Aims of the course and expected results: - Knowledge and understanding of the subjects of the course. Students will be expected to demonstrate an adequate knowledge and understanding of EU transport law. - Ability to work with principles and provisions. Students will be expected to successfully apply the notions learnt during the course to practical cases, through the study of official documents of the EU and, in particular, the case law of the European Court of Justice. - Independent thinking. Students will be expected to convincingly debate and put forward arguments with respect to the subjects of the course. - Legal terminology skills. Students will be expected to express the knowledge acquired during the course in a coherent, well-argued fashion as well as with proper legal terminology. - Learning skills. Students will be expected to have acquired the basic skills to further develop and update their knowledge of EU transport law, by applying the legislative framework as well as the relevant case law, also at a national level.
Expected learning outcomes
By the end of the course, students will be expected to have acquired: (i) an adequate knowledge and understanding of EU transport law; (ii) the ability to work with principles and legal rules, as well as to apply the notions learnt to practical cases; (iii) the ability to interpret the legal rules studied and to take properly argued and legally sound positions on the subjects of the course; (iv) a deep knowledge of the legal terminology related to EU law; (v) the basic skills to further develop and update their knowledge of EU transport law.
The course is divided in two parts. The first part aims at providing a general framework for the EU common policy concerning transports. The second part focuses on an in-depth analysis of the following issues: competition, safety and protection of passengers' fundamental rights. Competition-related issues will be dealt with under several viewpoints: a) the liberalization process, between International law and EU law; b) the EU's external relations; c) the analysis of the regulatory barriers to market entry; d) regulation and access to infrastructures. The course will subsequently analyze different aspects related to the subjects of safety and the protection of passengers' fundamental rights. In particular, the following issues will be covered: a) safety procedures at the international and EU level; b) the prevention of illegal acts. A strong focus will be reserved to the topic of the carriers' liability for accidents or bad service, and the protection of passengers at the international and EU level.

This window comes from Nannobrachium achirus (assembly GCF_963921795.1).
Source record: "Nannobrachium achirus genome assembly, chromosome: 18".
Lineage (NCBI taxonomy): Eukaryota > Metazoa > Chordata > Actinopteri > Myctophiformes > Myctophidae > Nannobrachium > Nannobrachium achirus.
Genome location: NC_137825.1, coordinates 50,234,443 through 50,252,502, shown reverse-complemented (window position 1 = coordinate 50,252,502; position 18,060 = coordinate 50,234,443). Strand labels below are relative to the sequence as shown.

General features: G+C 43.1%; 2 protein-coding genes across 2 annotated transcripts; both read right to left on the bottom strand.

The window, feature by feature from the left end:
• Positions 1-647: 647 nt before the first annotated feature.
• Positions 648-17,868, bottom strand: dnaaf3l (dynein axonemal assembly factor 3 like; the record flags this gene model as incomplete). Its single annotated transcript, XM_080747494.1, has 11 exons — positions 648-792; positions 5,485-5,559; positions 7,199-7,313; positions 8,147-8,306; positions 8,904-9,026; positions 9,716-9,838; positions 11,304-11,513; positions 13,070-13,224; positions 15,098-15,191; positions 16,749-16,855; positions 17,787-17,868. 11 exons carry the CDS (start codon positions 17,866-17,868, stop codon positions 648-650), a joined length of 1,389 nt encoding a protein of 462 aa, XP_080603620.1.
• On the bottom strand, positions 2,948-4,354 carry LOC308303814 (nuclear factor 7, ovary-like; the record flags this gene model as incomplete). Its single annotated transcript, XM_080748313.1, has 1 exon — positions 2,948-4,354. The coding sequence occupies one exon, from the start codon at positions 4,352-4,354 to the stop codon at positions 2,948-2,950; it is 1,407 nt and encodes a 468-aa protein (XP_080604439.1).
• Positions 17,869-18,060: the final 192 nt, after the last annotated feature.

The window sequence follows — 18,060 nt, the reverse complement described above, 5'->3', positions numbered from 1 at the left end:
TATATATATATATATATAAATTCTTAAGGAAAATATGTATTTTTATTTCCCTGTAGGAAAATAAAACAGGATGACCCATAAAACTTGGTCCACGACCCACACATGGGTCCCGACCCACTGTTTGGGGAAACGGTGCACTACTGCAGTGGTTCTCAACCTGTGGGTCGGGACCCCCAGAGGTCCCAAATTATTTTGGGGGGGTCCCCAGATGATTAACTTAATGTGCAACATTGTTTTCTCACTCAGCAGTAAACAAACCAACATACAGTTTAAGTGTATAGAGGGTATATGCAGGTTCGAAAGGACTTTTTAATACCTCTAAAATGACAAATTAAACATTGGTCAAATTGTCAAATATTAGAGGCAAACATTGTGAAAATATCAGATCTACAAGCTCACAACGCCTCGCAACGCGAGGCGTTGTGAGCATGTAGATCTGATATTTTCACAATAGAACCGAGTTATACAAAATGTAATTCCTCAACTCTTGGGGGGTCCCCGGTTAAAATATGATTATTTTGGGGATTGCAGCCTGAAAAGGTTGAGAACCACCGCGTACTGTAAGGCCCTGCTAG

The abovementioned issues will be examined with particular reference to the air transport. Such issues will be analyzed through case studies, as well as through an assessment of the case law of EU and national courts.
Prerequisites for admission
The course of European Union Law (9 CFU) is preparatory. Students are not admitted to the exam if they don't have previously passed the exam of European Union Law.
The course will be taught mostly through lectures; they offer a complete picture of the topics above listed; attendance allows the development of the notions and competences required to pass the exam. Some of the lectures could be taken by scholars, lawyers, experts. Lectures may be supplemented by seminars and case studies, whose organisation will be reported to the students, so that they can participate. Attendance of the course is mandatory.
Preparation for the exam is mostly based on the content of the classes and on the additional materials handed out during the course.
Assessment methods and Criteria
The final exam will be oral, and the grade will be expressed in thirtieths (/30), with the possibility of attributing honors. The criteria for assessing the oral exam include the correctness of the contents, the clarity of the argumentations put forward, the ability to provide a critical analysis and to work with principles and notions.